Chapter 68. Cell Therapy for Cardiovascular Diseases
Which of the following is not a proven mechanism for cell therapy–mediated cardiovascular repair and regeneration?
A. Differentiation or transdifferentiation into new cardiac or vascular cells
B. Secretion of growth factors and cytokines that promote vasculogenesis and prevent apoptosis
C. Stimulation of endogenous cardiac precursor cells
D. Entire organogenesis from injected stem cells
Mechanisms by which cell therapy leads to cardiovascular repair and regeneration remain a subject of controversy. Although differentiation or transdifferentiation into new cardiac or vascular cells was initially believed to be the primary mechanism, recent studies suggest that stimulation of endogenous precursor cells, secretion of growth factors and cytokines (paracrine effect) that promote vasculogenesis and prevent apoptosis, or rarely, fusion of donor cells with host cells may be potential mechanisms. Together, these cellular changes result in enhanced perfusion, reduced infarct size, improved left ventricular remodeling, and ultimately improved cardiac function and patient mortality. Entire organs are not formed from administered stem cells. Most of the regenerated tissue is formed from endogenous cells.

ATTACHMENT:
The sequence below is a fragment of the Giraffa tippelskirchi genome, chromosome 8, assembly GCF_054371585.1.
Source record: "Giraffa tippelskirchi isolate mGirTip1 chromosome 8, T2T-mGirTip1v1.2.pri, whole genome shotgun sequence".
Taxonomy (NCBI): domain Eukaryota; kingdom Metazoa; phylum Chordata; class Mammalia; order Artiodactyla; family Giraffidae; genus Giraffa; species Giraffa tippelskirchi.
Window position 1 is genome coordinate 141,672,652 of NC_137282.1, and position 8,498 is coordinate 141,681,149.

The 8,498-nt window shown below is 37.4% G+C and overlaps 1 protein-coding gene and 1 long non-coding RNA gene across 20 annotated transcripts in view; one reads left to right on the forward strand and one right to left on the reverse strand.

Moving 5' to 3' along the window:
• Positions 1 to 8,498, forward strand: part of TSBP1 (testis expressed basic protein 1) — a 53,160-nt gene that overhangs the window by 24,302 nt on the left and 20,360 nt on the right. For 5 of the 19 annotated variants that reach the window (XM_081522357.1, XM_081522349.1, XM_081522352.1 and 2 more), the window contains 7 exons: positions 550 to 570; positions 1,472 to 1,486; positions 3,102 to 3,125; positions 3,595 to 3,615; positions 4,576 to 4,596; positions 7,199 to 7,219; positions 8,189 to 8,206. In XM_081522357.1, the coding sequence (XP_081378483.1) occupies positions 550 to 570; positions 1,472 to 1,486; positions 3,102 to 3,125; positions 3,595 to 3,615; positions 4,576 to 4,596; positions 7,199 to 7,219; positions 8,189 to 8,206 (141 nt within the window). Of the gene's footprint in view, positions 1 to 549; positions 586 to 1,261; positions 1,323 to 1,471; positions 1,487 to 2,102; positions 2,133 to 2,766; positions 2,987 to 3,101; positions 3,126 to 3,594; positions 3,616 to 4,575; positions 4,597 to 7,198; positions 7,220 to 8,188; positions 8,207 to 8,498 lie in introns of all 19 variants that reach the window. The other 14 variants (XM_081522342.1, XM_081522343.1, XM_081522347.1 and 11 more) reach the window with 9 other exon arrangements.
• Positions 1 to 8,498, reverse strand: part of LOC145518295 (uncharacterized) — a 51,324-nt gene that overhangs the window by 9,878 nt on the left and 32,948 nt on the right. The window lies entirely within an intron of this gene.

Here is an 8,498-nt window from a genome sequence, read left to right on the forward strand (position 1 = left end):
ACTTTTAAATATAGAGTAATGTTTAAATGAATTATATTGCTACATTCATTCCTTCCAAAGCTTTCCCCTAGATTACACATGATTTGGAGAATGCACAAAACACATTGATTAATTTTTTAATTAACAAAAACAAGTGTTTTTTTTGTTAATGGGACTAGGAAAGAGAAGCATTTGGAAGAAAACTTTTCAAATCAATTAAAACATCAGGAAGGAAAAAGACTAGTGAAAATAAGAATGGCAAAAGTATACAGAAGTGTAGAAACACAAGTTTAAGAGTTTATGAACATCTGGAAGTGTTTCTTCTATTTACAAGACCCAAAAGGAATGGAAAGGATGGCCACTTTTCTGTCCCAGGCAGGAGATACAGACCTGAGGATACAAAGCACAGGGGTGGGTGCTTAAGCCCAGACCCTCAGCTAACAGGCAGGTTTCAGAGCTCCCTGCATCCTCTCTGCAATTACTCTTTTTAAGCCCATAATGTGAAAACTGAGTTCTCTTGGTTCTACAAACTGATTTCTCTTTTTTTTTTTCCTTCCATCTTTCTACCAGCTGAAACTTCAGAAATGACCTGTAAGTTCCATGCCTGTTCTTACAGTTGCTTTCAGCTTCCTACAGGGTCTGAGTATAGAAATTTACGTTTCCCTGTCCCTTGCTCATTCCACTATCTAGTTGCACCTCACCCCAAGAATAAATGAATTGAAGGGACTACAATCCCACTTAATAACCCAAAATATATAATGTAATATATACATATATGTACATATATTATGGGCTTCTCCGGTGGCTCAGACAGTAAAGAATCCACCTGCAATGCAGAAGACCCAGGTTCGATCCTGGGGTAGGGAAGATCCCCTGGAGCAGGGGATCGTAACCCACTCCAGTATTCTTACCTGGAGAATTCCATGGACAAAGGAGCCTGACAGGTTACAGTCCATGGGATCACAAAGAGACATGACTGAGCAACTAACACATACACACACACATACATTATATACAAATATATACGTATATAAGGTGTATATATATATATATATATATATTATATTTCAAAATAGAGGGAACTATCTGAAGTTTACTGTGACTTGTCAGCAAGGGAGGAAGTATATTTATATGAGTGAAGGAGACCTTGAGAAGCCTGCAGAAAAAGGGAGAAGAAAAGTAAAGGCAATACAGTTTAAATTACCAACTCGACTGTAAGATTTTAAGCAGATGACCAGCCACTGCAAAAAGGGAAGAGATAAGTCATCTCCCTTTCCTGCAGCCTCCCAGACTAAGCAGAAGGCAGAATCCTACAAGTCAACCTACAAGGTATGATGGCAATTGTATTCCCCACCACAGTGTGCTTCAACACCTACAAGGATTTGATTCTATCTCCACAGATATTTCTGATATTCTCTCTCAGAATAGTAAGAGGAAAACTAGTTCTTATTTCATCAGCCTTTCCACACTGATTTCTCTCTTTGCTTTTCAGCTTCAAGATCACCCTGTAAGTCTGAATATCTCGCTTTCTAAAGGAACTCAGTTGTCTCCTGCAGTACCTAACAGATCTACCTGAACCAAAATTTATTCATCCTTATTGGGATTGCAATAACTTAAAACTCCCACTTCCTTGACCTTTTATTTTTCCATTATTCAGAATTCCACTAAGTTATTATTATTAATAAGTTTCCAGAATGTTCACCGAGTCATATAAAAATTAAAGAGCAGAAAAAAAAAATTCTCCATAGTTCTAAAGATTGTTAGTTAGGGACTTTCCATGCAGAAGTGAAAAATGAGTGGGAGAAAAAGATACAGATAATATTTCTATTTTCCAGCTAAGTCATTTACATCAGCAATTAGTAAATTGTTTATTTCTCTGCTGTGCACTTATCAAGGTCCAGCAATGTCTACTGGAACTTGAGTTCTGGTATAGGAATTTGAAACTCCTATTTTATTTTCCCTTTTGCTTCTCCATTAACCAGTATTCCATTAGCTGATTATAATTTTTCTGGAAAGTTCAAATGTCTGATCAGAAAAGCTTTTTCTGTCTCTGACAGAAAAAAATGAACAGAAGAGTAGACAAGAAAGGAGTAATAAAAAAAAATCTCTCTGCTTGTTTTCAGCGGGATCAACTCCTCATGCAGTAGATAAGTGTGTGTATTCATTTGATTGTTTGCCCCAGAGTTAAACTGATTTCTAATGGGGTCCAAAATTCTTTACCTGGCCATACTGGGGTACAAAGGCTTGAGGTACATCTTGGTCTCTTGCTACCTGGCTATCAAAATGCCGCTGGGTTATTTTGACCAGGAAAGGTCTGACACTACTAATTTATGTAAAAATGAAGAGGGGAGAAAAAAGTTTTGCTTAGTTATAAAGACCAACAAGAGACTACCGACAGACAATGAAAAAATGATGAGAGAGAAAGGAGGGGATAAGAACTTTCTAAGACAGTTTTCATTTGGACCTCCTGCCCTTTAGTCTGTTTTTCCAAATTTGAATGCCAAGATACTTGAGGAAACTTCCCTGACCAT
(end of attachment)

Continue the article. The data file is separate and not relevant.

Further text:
Which of the following cellular delivery mechanisms results in the highest retention of delivered cells to the myocardium?
A. Intracoronary arterial administration to areas of interest with intermittent balloon catheter inflation (stop-flow)
B. Intravenous injection into a peripheral vein
C. Direct intramyocardial injection using open surgical or catheter-based approaches
D. Engineered monolayer tissue transplantation
Intravenous infusion of stem cells is associated with the lowest rates of myocardial cell retention as the majority of intravenous infused cells become trapped in the pulmonary, hepatic, and splenic microvasculature. Intracoronary infusion circumvents the pulmonary and hepatic first-pass effect by delivering cells directly into target areas of myocardium. When delivered using a stop-flow method with intermittent balloon arterial occlusion, there is increased homing to the supplied areas. However, infusion of larger mesenchymal stem cells has been associated with embolization of the microvasculature. Although more invasive and associated with a greater risk of myocardial perforation, transendocardial injection leads to the greatest rates of cell delivery and retention, especially when used in conjunction with electromagnetic mapping catheter systems. Although promising, the use of engineered monolayer tissue transplantation has not been studied in human subjects.
The injection of which stem cell type has been associated with increased risk of ventricular arrhythmias?